Learning how to use a camera in full manual mode – which is really what you need to be doing to get the absolute best out of it – is beyond the scope of this article, but I will say it can be an intimidating and confusing process for the beginner. It demands a real investment in time before you will start to see the benefits. So caveat emptor if you decide to buy into a pricey camera system. However, the rewards and benefits are certainly there. We use high-end gear for our work – cameras and lenses that cost us thousands of pounds. We could certainly still produce much of our work on far cheaper gear, but not all of it!The equipment we use has enabled us to produce work in many tough situations and we would not go back to more basic gear! We havea longer article here about how we select our equipment – all our equipment, not just photo gear – for our trips.

There’s an old phrase about photography that your gear doesn’t matter. I’d argue that isn’t completely true, but I do agree with the sentiment: your ideas and eye for composition are far more important than the tools you use to capture it.

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Let’s look at composition and colour

Now that you’ve worked out what type of images you want to take and what you’re going to take them with, you can finally get to the juicy part: How do you make your images better? The obvious place to start is with composition and, by extension, colour. This is the foundation to elevating the quality of your images.

The best way forward here is to look at some image you like and try to analyse what it is you like about them. Why are they interesting? How and why do they hold your attention? If you’ve had any sort of formal art training – even if that was studying art in high school – you’ll know that you don’t just like or dislike images for no reason. Composition and aesthetics are a complex issue and vast tracts of theory have been written on these subjects. However, we can start to boil this down to a few basic rules.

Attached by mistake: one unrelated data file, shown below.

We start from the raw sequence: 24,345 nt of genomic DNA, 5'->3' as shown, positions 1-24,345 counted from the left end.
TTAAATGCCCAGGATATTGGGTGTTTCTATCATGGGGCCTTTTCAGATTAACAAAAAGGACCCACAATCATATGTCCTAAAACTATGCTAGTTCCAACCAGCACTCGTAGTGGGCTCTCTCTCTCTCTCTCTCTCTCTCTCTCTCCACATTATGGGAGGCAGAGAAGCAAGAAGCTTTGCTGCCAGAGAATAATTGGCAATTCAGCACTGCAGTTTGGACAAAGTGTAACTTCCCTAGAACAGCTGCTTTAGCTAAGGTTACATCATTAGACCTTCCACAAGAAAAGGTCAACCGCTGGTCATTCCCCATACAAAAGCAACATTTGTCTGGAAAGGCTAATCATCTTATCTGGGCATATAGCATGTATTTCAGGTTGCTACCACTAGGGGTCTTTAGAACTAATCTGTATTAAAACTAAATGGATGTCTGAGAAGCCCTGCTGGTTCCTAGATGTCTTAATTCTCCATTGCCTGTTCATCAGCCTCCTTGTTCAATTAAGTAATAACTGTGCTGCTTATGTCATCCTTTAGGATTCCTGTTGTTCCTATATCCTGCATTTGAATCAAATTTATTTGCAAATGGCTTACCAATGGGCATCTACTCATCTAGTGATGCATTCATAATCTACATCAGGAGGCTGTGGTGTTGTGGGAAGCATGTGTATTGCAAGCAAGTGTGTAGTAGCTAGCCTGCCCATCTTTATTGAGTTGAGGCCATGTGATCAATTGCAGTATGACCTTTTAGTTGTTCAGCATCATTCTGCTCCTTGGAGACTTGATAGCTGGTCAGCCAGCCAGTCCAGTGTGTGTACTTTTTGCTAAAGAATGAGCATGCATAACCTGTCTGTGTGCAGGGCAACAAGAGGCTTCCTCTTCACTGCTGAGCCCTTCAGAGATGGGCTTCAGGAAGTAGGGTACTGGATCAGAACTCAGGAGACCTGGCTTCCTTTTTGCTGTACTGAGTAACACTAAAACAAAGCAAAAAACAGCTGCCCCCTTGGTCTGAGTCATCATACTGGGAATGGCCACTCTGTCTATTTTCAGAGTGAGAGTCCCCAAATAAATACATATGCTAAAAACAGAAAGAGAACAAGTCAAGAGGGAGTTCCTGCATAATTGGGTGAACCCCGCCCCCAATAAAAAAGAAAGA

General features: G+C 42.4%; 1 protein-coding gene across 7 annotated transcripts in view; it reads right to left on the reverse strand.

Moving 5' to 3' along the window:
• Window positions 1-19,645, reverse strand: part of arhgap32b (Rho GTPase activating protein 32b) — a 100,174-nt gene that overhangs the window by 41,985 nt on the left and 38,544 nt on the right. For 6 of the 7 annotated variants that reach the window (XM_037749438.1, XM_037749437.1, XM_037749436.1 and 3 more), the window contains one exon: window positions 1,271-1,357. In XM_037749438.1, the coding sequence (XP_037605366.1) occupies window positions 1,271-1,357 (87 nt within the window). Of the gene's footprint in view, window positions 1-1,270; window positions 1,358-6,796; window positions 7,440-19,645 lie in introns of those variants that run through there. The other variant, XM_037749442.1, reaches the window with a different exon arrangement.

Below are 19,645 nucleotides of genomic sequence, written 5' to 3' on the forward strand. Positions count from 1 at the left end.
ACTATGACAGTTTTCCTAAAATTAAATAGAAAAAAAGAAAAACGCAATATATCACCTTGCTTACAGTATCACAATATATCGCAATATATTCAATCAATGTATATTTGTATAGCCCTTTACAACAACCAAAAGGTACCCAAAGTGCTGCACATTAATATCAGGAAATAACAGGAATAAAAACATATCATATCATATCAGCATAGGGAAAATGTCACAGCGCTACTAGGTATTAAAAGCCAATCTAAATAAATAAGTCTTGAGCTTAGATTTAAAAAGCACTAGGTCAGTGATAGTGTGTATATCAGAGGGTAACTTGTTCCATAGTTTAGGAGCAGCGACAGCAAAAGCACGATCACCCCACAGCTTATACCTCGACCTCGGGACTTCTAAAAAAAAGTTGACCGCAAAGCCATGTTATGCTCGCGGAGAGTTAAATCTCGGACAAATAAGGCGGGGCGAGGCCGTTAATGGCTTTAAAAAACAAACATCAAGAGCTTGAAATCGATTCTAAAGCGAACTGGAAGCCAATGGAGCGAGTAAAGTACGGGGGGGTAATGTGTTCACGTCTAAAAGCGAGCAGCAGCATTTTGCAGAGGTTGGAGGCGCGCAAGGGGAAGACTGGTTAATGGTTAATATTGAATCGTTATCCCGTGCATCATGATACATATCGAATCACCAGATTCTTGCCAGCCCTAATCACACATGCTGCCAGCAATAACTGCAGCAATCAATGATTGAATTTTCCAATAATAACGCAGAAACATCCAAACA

First of all, your image should have a focal point – a central subject or motif that you want your viewer to look at. You can then also use other elements in your image to ‘lead’ the viewer’s eye towards the focus. Let’s look at an example: If you just point your camera at a landscape and click the shutter, you might create an initially interesting image (‘that’s a lovely view!’), but it’s not necessarily captivating. However, if you photograph ‘things’ in your landscape, then you have the basis of a much more engaging phot. This ‘thing’ might be a tree on a ridge line, a rock in the foreground or something more abstract like the shape made by a waterfall as it traces its way down a cliff, or the repeated pattern of tree trunks in a forest.

You can combine elements to make more interesting compositions: a strong shape caused by a line of rocks or a trail leading off might draw the viewer to another element like a distant hill or tree.

Colour – or tone if you choose to work in black and white – is also a powerful compositional element. Difference in colour in foliage. Veins of minerals in rock formations. The golden light cast by a sunset. These can all be used as powerful compositional elements.

They key thing, I think, is not to clutter your images. If you see an interesting subject, try not to confuse it by including too may superfluous items in your composition. One thing I often see when talking to new photographers is that they try to cram everything in to one image. It might seem smart to try to capture the full majesty of a scene in one image, but I often think these compositions can be confusing and overwhelming. Ask yourself would a better approach be to focus on smaller details?

All of these factors come together in good photography to lead your viewer around the image. Strong, graphic elements may lead their eye to a certain element of the composition and then onto another. Your viewer is not simply looking at the image but engaging with it and exploring it. A great image will hold a viewer’s attention and thus stay in their memory.